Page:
This is the second in a series of three posts that examines the workforce skills gap from the perspectives of workers, employers, and educators.
The critical skills gap in the U.S. workforce has wide-ranging implications for both the current economy and businesses' ability to compete in the future global marketplace. Consider that:
- According to the U.S. Chamber of Commerce, "approximately 90 percent of jobs in fast-growing occupations require some level of post-secondary education and training," and "80 million to 90 million adults today -- about half of the workforce -- do not have the skills required to get or advance in jobs that pay a family-sustaining wage."
- "There are currently more than 3.2 million jobs unfilled in the United States, due in part to a growing gap between available positions and the proficiencies needed to execute the work," according to the Institute for a Competitive Workforce (ICW).
- Apollo Research Institute's ongoing multi-city research study, Life in the 21st-Century Workforce, examined workforce readiness in major U.S. metropolitan areas and found that 65 percent to 75 percent of employers rated critical thinking skills as very important in a worker or potential worker; and 60 percent to 72 percent rated employees' ability to work in teams as very important. Yet employers report these are among the basic skills that workers lack.
Although employers recognize the immediate skill gaps, there are deeper implications for the future. A report by Institute for the Future for Apollo Research Institute identified major "disruptive shifts" in the economy that are expected to reshape workforce skills by 2020. The evolving workplace will need employees who have developed such emerging skills as trans-disciplinarity, new media literacy, computational thinking and virtual collaboration.
However, employers seem to be "asleep at the wheel" when it comes to adapting talent management strategies to build a sustainable talent pipeline. Only 37 percent are proactively identifying future skills needed for a competitive edge, and only 41 percent are taking actions to ensure that employees have the necessary skills to meet future demands. How can employers reverse this trend?
Employers' role now, for the future
A skilled workforce is critical not only for businesses' ability to compete globally, but also for the U.S. economy's continued sustainability. Automation and technological advancements will continue to make low-skilled jobs obsolete, and the unemployment rate will not decline significantly if the number of high-skilled jobs continues to outpace the supply of qualified workers.
Of course, workers themselves bear part of the responsibility for their own professional development (see "Develop a Skills Plan for the Life Cycle of Your Career," The Blog, Huffington Post, July 17, 2012), but the role of employers is crucial. They must develop an approach that addresses the short-term skills gap and also cultivates competencies needed for the future.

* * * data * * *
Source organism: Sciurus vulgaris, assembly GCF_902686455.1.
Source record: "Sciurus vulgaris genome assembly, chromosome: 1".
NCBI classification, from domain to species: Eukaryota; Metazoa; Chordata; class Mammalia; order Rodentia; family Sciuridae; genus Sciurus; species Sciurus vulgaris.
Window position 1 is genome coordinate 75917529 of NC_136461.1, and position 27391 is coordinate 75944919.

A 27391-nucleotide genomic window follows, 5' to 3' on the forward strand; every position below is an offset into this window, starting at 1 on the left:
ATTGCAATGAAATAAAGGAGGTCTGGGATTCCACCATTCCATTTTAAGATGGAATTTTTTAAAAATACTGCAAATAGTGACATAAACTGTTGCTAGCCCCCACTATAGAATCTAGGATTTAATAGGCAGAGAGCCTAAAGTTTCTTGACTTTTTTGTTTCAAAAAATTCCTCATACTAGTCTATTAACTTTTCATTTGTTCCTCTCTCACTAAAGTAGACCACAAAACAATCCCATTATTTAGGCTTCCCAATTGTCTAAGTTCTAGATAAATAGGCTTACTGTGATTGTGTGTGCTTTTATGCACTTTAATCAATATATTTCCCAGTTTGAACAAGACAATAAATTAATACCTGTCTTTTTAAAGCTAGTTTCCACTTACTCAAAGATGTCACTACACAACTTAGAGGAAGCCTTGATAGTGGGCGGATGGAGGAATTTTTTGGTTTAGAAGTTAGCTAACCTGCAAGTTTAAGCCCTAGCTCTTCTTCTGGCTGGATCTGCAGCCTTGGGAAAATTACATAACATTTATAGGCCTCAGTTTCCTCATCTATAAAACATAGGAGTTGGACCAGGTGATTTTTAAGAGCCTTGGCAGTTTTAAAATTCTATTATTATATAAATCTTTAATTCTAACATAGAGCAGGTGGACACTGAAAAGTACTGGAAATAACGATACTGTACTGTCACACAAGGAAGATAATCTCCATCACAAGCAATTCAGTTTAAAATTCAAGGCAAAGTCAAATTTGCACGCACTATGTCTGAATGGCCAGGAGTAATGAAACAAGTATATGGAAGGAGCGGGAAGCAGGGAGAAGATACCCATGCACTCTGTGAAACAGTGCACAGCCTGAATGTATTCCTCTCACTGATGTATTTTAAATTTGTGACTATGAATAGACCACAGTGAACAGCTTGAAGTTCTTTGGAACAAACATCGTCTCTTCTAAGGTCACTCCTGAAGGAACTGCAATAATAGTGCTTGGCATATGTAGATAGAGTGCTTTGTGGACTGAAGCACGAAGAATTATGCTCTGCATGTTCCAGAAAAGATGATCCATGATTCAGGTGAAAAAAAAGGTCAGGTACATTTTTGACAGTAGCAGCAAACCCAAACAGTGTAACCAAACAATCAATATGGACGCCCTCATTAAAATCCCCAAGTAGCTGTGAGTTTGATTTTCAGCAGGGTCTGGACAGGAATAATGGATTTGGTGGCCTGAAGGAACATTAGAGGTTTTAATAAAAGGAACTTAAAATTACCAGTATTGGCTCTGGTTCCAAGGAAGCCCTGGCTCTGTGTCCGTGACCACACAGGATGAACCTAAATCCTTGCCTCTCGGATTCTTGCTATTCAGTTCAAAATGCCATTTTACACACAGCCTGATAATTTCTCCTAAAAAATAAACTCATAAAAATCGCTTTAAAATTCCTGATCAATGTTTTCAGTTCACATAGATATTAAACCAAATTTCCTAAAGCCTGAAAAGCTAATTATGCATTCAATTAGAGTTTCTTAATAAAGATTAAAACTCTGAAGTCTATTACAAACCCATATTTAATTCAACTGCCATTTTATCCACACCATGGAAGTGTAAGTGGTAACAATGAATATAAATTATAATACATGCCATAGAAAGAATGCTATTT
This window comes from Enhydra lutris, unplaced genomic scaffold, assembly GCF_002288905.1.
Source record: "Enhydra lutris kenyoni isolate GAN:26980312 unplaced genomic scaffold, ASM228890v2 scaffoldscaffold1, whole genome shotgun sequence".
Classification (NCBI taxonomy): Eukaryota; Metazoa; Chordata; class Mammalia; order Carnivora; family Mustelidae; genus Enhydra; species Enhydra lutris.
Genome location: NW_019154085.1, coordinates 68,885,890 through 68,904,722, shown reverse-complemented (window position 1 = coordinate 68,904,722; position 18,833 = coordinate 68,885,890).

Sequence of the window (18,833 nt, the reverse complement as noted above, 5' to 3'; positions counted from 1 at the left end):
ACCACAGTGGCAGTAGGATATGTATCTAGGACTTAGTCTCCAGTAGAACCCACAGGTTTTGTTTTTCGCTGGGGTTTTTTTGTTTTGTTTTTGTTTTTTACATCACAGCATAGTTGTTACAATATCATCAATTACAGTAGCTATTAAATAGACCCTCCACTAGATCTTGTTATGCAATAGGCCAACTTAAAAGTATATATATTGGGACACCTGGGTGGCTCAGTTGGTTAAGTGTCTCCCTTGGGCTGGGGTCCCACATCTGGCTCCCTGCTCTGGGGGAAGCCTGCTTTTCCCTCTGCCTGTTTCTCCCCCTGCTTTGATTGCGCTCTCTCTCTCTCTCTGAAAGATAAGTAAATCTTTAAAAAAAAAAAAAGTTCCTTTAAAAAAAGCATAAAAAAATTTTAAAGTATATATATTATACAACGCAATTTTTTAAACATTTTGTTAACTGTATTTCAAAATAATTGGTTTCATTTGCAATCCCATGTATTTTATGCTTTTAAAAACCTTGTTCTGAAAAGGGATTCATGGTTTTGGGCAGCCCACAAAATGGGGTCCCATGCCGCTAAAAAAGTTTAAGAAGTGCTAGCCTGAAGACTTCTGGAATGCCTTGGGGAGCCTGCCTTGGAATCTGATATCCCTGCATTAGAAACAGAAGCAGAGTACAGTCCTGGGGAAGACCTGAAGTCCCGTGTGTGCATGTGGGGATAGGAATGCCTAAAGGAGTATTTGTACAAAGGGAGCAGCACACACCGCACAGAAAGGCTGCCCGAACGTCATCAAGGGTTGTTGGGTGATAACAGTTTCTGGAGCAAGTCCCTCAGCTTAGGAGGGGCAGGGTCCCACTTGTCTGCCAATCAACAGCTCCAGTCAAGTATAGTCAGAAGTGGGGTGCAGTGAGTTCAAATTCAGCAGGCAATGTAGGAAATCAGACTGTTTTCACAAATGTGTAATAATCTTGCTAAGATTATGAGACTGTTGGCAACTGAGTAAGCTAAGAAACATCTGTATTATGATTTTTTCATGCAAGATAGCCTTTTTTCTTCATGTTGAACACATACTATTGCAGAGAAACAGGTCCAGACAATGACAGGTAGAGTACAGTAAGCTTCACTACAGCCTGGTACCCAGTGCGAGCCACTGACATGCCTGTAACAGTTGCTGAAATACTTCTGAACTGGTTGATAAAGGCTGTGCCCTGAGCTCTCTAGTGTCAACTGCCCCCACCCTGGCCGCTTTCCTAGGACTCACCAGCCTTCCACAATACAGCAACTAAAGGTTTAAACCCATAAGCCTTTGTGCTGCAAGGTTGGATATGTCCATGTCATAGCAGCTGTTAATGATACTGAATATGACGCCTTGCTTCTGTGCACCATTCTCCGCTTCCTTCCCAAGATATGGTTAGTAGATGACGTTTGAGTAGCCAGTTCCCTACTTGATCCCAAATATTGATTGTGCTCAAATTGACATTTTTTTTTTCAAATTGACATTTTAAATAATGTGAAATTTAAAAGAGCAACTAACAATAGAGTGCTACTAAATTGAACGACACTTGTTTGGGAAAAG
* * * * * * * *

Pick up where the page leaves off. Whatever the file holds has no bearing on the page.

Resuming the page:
Here are some steps employers can take:
- Reinvest in intellectual capital, beginning with the current workforce. Businesses already have a commitment to developing their employees and research shows that educational investments in working learners for continuous skill development can come in the form of tuition assistance, enrollment in certification programs, flexible work schedules and a culture that rewards ongoing education and training with career advancement. In fact, including support for continuous education in an employee benefit package may be a company's best recruitment strategy, and one with long-lasting returns.
- Communicate workforce needs to higher educational institutions. Also, develop partnerships to help colleges and universities graduate capable new hires and retrain current workers. Public-private partnerships that embrace academia, business and industry, and professional associations will go a long way toward developing a skilled labor force because all partners have a vested interest in success.
- Make requirements and expectations clear to prospective and current employees. Ask recruits to demonstrate that they have matching skills. Much of the skills gap "may be rooted in differences between workers' and employers' perceptions in key areas such as the value of higher education and the standards for demonstrating skill proficiency at work," according to Apollo Research Institute's report The Great Divide. Employers can address these misperceptions with clear, quantifiable job descriptions and a defined career path that includes support for training and development.
Finally, employers should take a hard look at training programs with an eye for future workplace needs. To address the skills gap for the next decade and beyond, education and training must anticipate how technological and global changes will impact the evolving workplace.
Follow Dr. Tracey Wilen-Daugenti on Twitter: www.twitter.com/traceywilen